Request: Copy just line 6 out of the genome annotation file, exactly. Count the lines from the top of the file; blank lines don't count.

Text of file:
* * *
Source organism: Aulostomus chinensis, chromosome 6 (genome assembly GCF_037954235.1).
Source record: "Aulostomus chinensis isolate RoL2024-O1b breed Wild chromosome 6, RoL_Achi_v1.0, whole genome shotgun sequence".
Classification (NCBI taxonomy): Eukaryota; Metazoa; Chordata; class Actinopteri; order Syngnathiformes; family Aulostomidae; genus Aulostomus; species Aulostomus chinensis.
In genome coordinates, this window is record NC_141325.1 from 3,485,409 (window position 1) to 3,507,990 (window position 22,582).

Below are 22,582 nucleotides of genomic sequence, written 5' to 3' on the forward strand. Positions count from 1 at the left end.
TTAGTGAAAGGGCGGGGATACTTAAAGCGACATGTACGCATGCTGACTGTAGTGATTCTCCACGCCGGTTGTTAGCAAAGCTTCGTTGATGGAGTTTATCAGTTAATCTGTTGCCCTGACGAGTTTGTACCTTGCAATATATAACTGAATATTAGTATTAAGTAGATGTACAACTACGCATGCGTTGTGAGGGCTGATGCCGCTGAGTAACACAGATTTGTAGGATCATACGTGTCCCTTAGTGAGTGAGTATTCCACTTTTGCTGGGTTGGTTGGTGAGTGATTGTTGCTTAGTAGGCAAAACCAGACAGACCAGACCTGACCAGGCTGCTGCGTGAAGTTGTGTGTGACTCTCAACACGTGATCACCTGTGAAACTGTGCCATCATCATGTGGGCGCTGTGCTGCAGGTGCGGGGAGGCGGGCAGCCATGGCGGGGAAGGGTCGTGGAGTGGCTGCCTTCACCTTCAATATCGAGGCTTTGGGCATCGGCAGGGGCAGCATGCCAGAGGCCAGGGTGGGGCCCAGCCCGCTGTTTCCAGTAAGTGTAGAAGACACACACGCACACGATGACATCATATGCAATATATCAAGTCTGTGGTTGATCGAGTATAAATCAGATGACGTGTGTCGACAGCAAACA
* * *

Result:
TTAGTGAAAGGGCGGGGATACTTAAAGCGACATGTACGCATGCTGACTGTAGTGATTCTCCACGCCGGTTGTTAGCAAAGCTTCGTTGATGGAGTTTATCAGTTAATCTGTTGCCCTGACGAGTTTGTACCTTGCAATATATAACTGAATATTAGTATTAAGTAGATGTACAACTACGCATGCGTTGTGAGGGCTGATGCCGCTGAGTAACACAGATTTGTAGGATCATACGTGTCCCTTAGTGAGTGAGTATTCCACTTTTGCTGGGTTGGTTGGTGAGTGATTGTTGCTTAGTAGGCAAAACCAGACAGACCAGACCTGACCAGGCTGCTGCGTGAAGTTGTGTGTGACTCTCAACACGTGATCACCTGTGAAACTGTGCCATCATCATGTGGGCGCTGTGCTGCAGGTGCGGGGAGGCGGGCAGCCATGGCGGGGAAGGGTCGTGGAGTGGCTGCCTTCACCTTCAATATCGAGGCTTTGGGCATCGGCAGGGGCAGCATGCCAGAGGCCAGGGTGGGGCCCAGCCCGCTGTTTCCAGTAAGTGTAGAAGACACACACGCACACGATGACATCATATGCAATATATCAAGTCTGTGGTTGATCGAGTATAAATCAGATGACGTGTGTCGACAGCAAACA